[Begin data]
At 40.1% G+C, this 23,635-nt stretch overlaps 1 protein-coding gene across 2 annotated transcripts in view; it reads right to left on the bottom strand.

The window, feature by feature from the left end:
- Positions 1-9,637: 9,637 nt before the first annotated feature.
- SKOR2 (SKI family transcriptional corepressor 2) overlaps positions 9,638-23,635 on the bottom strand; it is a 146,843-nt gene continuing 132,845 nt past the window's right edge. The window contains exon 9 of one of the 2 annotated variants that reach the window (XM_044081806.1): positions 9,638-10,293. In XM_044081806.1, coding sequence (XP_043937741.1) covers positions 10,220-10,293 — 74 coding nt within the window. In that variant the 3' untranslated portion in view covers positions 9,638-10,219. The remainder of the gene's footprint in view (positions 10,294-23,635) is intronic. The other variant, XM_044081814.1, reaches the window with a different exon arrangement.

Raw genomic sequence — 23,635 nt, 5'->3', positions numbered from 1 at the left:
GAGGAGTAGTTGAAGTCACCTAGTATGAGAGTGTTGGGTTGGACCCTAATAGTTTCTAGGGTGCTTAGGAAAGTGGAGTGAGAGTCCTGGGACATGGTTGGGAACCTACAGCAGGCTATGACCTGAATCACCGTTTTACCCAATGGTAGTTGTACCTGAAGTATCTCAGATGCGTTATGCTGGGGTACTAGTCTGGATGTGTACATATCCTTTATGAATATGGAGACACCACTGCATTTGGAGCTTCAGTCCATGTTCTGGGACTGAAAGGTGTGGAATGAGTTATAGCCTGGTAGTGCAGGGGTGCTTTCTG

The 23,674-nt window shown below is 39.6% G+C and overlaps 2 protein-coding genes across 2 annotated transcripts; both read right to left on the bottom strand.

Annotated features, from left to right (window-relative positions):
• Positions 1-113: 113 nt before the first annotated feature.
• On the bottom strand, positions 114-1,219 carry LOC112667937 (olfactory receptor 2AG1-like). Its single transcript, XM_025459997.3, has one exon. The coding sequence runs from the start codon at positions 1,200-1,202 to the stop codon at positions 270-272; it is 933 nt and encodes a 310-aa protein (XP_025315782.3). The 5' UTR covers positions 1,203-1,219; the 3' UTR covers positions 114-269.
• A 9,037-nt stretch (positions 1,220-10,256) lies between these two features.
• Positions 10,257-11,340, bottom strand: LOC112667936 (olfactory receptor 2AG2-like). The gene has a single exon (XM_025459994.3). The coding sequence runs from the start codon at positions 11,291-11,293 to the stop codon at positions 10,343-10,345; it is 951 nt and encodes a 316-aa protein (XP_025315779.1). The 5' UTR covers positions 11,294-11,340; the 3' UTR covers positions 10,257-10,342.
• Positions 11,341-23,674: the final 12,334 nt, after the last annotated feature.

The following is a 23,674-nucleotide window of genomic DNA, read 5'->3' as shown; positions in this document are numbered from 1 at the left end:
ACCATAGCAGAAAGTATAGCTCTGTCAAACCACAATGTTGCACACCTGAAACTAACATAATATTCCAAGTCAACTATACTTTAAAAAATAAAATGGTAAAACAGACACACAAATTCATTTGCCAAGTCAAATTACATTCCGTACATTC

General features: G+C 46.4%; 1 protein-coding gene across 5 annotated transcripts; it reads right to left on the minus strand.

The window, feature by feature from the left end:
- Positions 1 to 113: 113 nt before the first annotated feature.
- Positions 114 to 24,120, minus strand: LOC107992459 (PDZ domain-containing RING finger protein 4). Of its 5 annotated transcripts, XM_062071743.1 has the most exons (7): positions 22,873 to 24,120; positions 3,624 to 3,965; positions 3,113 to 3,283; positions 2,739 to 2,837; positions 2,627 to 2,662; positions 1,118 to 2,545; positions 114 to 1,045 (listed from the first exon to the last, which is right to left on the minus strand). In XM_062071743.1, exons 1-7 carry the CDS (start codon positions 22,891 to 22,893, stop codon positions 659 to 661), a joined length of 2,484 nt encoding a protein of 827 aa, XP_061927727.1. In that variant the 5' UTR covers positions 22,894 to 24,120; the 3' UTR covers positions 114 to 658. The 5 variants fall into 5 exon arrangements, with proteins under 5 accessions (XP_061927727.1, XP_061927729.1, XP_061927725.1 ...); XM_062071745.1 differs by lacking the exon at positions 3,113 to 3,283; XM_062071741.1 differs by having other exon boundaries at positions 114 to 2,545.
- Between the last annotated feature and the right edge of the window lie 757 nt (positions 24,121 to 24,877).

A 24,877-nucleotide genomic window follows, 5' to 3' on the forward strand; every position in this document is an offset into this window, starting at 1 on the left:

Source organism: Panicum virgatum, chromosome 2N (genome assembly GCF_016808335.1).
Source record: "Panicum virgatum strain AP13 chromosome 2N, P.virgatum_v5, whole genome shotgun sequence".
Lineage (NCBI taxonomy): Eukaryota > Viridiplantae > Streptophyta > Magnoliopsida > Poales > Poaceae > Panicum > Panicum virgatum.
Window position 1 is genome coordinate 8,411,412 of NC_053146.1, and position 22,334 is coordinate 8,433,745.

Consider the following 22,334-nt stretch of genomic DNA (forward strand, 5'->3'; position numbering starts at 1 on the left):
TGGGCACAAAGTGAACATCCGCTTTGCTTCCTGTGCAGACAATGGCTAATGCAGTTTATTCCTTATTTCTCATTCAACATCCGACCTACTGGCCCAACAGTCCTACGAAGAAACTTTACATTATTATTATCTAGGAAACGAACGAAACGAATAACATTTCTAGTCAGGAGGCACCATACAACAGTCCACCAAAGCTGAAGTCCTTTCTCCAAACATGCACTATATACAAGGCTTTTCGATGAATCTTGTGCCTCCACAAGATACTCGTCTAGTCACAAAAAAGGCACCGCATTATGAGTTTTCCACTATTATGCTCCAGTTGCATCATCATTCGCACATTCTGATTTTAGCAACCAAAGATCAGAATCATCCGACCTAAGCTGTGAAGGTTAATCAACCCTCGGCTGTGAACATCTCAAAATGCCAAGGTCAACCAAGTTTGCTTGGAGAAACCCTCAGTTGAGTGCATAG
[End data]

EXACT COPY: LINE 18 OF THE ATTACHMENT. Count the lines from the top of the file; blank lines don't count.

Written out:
- Positions 1 to 113: 113 nt before the first annotated feature.